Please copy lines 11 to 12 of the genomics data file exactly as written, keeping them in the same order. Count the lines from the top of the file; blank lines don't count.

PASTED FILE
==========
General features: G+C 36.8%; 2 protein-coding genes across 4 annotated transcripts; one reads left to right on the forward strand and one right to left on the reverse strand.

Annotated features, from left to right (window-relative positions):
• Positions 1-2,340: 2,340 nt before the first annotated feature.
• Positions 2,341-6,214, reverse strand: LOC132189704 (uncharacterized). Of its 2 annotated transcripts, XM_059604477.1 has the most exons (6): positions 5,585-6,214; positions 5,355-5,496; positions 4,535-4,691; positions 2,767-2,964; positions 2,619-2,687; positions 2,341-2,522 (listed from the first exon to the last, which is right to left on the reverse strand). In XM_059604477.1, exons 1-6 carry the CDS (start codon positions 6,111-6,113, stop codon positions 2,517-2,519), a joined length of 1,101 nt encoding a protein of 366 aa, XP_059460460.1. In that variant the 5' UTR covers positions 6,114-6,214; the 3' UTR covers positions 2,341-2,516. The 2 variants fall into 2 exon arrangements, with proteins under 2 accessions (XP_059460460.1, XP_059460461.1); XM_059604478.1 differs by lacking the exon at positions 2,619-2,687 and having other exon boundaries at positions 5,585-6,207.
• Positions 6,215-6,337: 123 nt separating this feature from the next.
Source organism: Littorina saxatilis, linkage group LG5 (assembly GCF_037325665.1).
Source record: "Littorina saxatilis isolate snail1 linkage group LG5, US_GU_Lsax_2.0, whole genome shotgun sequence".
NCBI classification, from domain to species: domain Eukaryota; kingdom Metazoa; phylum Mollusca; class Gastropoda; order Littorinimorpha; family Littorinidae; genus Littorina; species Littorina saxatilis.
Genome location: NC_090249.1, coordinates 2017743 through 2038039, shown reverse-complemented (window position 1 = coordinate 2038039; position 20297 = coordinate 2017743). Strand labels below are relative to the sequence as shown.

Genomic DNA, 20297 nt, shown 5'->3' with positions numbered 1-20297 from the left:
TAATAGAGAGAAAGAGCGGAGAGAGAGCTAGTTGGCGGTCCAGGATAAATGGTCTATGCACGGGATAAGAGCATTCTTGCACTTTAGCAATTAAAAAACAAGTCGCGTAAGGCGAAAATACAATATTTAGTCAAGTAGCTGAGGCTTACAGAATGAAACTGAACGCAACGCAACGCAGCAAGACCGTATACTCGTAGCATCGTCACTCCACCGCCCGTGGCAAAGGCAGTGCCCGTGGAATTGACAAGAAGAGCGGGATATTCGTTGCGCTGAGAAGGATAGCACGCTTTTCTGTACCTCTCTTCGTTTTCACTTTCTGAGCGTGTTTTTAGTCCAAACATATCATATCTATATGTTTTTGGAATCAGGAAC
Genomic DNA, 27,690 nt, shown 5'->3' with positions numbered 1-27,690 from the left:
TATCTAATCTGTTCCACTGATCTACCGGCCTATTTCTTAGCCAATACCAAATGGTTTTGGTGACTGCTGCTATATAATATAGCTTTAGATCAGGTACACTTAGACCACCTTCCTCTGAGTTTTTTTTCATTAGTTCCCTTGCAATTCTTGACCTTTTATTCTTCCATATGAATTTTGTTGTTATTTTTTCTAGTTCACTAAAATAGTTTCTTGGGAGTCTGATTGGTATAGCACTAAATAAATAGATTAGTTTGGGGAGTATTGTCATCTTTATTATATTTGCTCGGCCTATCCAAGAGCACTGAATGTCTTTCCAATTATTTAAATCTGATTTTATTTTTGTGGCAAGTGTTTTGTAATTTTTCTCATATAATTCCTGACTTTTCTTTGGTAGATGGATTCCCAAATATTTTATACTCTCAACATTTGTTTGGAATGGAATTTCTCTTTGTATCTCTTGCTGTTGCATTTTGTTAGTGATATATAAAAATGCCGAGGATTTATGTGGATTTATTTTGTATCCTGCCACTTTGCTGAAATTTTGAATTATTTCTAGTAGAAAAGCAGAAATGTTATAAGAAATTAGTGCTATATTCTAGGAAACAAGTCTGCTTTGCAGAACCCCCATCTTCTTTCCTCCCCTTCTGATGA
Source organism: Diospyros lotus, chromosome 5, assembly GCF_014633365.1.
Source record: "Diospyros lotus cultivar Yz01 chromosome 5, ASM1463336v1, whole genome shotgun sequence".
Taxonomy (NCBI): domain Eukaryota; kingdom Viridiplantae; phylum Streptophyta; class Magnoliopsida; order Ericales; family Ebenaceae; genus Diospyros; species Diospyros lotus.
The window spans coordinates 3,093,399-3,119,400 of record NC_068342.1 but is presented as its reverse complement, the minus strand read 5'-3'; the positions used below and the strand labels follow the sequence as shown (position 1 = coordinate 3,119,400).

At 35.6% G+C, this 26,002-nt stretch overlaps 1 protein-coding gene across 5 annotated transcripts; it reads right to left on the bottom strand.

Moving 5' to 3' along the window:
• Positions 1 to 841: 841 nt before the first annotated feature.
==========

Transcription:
TAATAGAGAGAAAGAGCGGAGAGAGAGCTAGTTGGCGGTCCAGGATAAATGGTCTATGCACGGGATAAGAGCATTCTTGCACTTTAGCAATTAAAAAACAAGTCGCGTAAGGCGAAAATACAATATTTAGTCAAGTAGCTGAGGCTTACAGAATGAAACTGAACGCAACGCAACGCAGCAAGACCGTATACTCGTAGCATCGTCACTCCACCGCCCGTGGCAAAGGCAGTGCCCGTGGAATTGACAAGAAGAGCGGGATATTCGTTGCGCTGAGAAGGATAGCACGCTTTTCTGTACCTCTCTTCGTTTTCACTTTCTGAGCGTGTTTTTAGTCCAAACATATCATATCTATATGTTTTTGGAATCAGGAAC
Genomic DNA, 27,690 nt, shown 5'->3' with positions numbered 1-27,690 from the left: